Personal Account: What it takes to be a good bureaucrat in India?
I was reading my daily dose of news yesterday and saw a video of a IAS officer from a district in Chhattisgarh. See the video in the tweet:
This is the complete video first collector slapped him and broke his mobile. pic.twitter.com/suzy1RImDg— KUNAL (@Kkunal_The) May 22, 2021
This happens because we celebrate IAS officers much more than what is needed. We have over time made them responsible for much more than what the term “collector” stands for (which essentially is collecting revenue and keeping revenue records). But we have to keep in mind that they are just Magistrates. Nothing more than that.
And end of day, they are public servants. Not supposed to be political. And definitely not elected.
All the covid related data points are given out per-district by these bureaucrats and no matter how much you blame politicians for downplaying those numbers. A big contribution to that is from the lobby.
Do you know what happened to this Collector? -> Got transferred. And that’s it. Yes. That’s it.
Whenever I think of the bureaucracy, my grand father comes to my mind. Because he has always been an idol to me and a lot of people whom I meet to this day, say I resemble him. My father goes as far as saying I am the new S.B.Bapat of the family. I think he deserves a place here. And he deserves his story be told.
Late Sudhakar Baburao Bapat, IFS(Retd.)
He was born in the year 1929 in Dhar(M.P.). He was also a son of bureaucrat (Lol). His father, B.S.Bapat (M.A., L.L.B.) was Durbar and Council Secretary of Dhar state for Maratha Empire. You can imagine Durbar and Council Secretary as the top bureaucrat in a country. You can also find his name in the II2I page of the book “Who’s Who Among Indian Princes And Chiefs”. Of course, his early life was good. The family had a lot of respect. Interestingly, when his father decided to split his belongings in 3 sons, all three of them denied. One of them went as far as saying I will pay other 2 some money and will keep it if everyone denies. Hearing this angered my great grandfather and he sold everything he had, and just distributed the utensils to his sons. Till date, we have utensils having name B.S.Bapat on them.
Grandfather had a keen interest in Botany. He went ahead with pursuing B.Sc. in Botany. Post Independence, he was ~18 and he started his studies followed by writing exams for a good government job. He got into the prestigious Forest Research Institute, Dehradun in the process.
When he was 25 years old, he married my grandmother, Suniti Sudhakar Bapat (then Leela Gopal Deshmukh). She was from a very prestigious family, apparently the great granddaughter of “Lokhitvadi” Gopal Hari Deshmukh. At that time (1954), she was 18ish and studying in Poona English Medium School. There was no dowry involved in the marriage, and later she also did not take any inheritance from her father. I am told her father was very famous doctor in Bombay who completed his studies in England.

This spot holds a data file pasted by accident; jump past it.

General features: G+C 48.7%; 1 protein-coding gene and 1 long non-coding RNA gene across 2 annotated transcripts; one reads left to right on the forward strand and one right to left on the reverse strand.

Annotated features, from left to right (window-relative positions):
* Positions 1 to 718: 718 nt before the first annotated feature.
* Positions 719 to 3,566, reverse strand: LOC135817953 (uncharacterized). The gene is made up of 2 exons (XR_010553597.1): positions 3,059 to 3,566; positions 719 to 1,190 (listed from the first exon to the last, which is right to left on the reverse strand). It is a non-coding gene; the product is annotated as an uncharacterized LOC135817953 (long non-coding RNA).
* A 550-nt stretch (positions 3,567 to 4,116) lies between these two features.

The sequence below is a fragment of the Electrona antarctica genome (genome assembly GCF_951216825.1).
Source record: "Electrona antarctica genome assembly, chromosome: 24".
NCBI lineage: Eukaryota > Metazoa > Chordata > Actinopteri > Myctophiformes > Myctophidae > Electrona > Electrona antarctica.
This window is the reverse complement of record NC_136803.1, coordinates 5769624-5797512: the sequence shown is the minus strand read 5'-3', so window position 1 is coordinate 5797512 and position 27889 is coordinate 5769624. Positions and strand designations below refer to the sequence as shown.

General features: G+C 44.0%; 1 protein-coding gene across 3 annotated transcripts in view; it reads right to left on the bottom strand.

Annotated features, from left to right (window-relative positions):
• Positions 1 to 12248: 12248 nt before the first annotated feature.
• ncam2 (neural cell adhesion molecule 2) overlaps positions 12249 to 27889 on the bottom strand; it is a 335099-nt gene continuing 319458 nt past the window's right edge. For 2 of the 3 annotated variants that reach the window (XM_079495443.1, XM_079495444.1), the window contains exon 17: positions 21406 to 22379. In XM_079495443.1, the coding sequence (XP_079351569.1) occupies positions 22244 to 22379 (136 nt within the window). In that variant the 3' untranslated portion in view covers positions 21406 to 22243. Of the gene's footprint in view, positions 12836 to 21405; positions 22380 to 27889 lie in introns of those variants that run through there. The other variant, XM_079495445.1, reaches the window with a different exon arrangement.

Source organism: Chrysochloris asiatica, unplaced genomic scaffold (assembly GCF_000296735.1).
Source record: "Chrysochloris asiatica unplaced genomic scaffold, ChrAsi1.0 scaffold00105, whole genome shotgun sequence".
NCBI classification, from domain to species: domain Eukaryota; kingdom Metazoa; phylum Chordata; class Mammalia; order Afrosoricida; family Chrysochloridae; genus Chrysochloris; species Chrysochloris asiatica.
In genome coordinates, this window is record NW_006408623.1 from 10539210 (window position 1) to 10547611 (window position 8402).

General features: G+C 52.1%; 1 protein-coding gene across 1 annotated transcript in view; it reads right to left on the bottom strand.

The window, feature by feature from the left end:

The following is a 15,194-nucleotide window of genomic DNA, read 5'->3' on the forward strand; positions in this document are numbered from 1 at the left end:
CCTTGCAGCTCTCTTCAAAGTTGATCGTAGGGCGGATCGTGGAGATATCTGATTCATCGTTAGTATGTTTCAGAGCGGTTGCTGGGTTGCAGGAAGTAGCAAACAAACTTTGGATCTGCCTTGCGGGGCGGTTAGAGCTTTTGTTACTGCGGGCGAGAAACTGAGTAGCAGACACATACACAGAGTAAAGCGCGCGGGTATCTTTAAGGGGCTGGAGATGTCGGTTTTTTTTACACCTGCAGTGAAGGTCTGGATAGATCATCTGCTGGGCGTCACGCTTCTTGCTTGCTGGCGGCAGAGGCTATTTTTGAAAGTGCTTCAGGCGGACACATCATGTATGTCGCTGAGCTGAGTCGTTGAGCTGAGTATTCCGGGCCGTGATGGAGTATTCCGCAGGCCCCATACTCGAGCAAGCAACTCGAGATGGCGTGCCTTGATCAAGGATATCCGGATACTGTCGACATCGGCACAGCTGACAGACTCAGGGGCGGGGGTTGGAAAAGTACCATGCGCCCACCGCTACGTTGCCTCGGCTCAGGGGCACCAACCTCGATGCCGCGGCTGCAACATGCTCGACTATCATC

Everything both of them built, was their own effort. Even after coming from very decent backgrounds in those times. They could never buy a car in their lifetime.
Grandfather later cleared the IFS examination and was ranked 6th in the country. Before clearing the examination he was already in the State Service for Forests.
Nationalism and Ram Love
He was never a person who ever went to temples or anything like that. But he fondly read Gita, Ramayan etc. And had a very strong devotion for Lord Ram. I and my father are till date not sure what was the reason behind it. Most likely it was the concept of Ram-Rajya (Perfect Governance). He himself, was very famous for being an honest public servant. “Imandaari ki tooti nahi bolti sahab” was something everyone came and said to him. I personally have never seen an honest man like him. My father is not. I am not. He was the definition of honesty. Never took bribes, if someone offered (which was quite frequent) - denied. Faced multiple murder attempts because of his honesty and luckily never got harmed (We are talking bomb blasts in his car).
He was also a big nationalist. India was first to him, and that has mostly been the emotion in the family line. He along with his brothers, signed up for going to the 1971 war as a soldier (Was an IFS Officer. Could have just sat and watched the event happening). His brother, Lt. Col. Madhukar Bapat, a doctor by profession eventually joined the war and has multiple photographs in front of graveyard of Pakistani Patton Tanks, with Field Marshal Sam Manekshaw etc.
The IFS Officer who was never promoted
He was as some say “pain in the ass” for politicians. He never let anything wrong happen. He would never comply with what politicians asked him to do until that was the right thing to do. In his final stint in Gwalior (That’s precisely how I ended up here). I will not be naming, but he was threatened by multiple high end politicians (Union Ministers) for doing things he refused to.
Everyone always kept hearing “Get out, Get out, Get out”, whenever someone irritated him with bribes, wrong proposals etc. Till day, when my father has to throw away something, he uses exactly same tone and says “get out” multiple times :p
His approach was clear to the politicians. If you don’t like how I do things, all you can do is transfer me to some other place. Because I have no dirt on my hands. So, PLEASE DO.